Disease management programs offered by HMOs

April 1, 2006

When you try to describe a disease management (DM) program offered by an HMO, it is important to realize that there is a large amount of variation from program to program and HMO to HMO, according to industry experts.

"Most HMOs provide the big DM programs in asthma, CHF, diabetes, etc., to meet the NCQA HEDIS and accreditation requirements," says Art Taft, president of MedWorks, a DM consulting firm in Greensboro, N.C. "Others elect to support multiple sclerosis, hemophilia and HIV/AIDs often because of the illnesses' cost but also because of the patients' care needs."

Thomas Young, MD, senior vice president and corporate medical director for Connextions Health, an Orlando, Fla.-based provider of integrated healthcare services solutions, agrees. "Health plans continue to offer the classic DM programs covering chronic disease," Dr. Young says. "They also are focusing on the most ill population with enhanced case management in addition to DM programs. Plans are expanding into such areas as the management of low-back pain and mental health issues. The up-and-coming areas are the consumer-direct initiatives that have become popular as individuals take greater responsibility for their healthcare. Lifestyle issues such as weight and lack of exercise will become a major focus in the future."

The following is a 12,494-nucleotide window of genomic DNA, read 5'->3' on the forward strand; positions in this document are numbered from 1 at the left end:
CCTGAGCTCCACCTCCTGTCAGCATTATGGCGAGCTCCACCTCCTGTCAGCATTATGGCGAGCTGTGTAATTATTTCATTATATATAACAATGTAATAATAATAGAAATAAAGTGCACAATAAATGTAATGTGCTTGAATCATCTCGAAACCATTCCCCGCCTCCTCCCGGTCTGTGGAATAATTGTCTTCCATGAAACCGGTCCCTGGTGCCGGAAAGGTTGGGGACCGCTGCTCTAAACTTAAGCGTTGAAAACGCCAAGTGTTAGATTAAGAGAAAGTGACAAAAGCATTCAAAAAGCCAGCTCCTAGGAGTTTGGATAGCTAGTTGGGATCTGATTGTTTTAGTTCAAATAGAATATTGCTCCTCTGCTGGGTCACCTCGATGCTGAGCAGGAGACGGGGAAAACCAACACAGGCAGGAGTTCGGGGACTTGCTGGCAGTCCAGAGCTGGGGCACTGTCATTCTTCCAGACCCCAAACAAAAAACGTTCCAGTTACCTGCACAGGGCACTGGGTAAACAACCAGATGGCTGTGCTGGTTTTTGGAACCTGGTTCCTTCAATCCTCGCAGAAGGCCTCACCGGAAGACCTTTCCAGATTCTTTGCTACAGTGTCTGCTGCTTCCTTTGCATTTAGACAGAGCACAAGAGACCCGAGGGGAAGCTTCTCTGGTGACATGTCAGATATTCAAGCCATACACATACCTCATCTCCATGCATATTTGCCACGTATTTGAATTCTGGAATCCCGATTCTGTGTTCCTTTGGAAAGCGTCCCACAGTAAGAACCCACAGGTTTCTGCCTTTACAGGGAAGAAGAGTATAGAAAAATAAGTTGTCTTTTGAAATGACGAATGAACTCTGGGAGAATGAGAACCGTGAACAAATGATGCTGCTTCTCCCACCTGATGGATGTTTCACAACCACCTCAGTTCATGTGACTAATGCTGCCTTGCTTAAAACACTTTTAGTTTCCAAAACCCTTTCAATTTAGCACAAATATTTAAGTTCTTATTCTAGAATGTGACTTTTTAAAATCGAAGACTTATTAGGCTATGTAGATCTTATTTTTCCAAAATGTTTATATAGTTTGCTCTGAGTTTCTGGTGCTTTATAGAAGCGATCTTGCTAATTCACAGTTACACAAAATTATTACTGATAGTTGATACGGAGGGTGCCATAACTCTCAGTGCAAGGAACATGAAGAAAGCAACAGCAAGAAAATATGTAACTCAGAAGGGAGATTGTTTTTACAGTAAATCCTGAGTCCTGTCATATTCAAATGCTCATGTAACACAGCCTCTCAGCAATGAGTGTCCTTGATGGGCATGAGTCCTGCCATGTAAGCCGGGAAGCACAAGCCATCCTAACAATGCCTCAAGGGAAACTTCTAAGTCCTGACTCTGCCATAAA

Most disease management programs used by HMOs have all of these components, but can vary significantly within each category, according to Taft. "For example, one HMO identifies patients for participation in a program based on a utilization management referral," he says. "This suggests they are finding patients who have had a severe event associated with their chronic condition. These patients typically are looking for help, making the engagement process comparatively easy. But there are significant implications in the measurement process as this is a very specific sub-population of the HMO members with this condition. Other programs use analytics to identify all members of the target population.

"Another significant variant is in the intervention processes," Taft adds.

The implementation of DM programs will continue to be a major thrust of both private and publicly funded health plans, according to Dr. Young. "However, it's important to note that the most successful programs are those with communication hubs that seamlessly offer healthcare information and direction through a variety of channels, 24 hours a day," he says.

-Tracey Walker